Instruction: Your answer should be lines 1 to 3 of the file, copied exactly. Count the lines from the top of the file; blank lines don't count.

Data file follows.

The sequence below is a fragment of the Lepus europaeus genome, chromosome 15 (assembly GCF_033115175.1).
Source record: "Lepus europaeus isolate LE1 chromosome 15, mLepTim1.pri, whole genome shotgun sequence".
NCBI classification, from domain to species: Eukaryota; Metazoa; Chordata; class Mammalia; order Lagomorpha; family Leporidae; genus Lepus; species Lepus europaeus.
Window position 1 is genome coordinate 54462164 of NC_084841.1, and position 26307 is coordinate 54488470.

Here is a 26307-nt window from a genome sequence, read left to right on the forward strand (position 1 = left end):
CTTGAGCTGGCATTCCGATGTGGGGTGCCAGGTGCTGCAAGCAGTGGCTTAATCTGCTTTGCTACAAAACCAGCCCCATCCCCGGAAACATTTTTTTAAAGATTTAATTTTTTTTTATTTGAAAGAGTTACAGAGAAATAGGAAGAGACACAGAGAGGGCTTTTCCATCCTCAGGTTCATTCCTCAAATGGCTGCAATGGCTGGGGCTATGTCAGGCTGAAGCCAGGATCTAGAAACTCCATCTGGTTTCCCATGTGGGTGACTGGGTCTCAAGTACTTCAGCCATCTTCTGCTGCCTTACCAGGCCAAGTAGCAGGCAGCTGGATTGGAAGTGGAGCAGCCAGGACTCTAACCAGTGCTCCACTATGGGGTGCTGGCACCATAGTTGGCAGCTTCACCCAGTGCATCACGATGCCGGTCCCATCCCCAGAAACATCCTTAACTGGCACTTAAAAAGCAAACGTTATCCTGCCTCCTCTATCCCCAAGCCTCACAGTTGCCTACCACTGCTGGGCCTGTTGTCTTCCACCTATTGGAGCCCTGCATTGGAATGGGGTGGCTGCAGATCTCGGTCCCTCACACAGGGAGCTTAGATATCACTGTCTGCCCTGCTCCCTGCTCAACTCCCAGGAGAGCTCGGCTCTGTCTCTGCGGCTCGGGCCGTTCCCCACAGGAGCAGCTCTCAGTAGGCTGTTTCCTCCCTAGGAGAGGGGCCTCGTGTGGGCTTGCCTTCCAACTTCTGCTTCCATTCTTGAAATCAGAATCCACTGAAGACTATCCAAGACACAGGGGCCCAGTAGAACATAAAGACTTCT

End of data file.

The sequence below is a fragment of the Lepus europaeus genome, chromosome 15 (assembly GCF_033115175.1).
Source record: "Lepus europaeus isolate LE1 chromosome 15, mLepTim1.pri, whole genome shotgun sequence".
NCBI classification, from domain to species: Eukaryota; Metazoa; Chordata; class Mammalia; order Lagomorpha; family Leporidae; genus Lepus; species Lepus europaeus.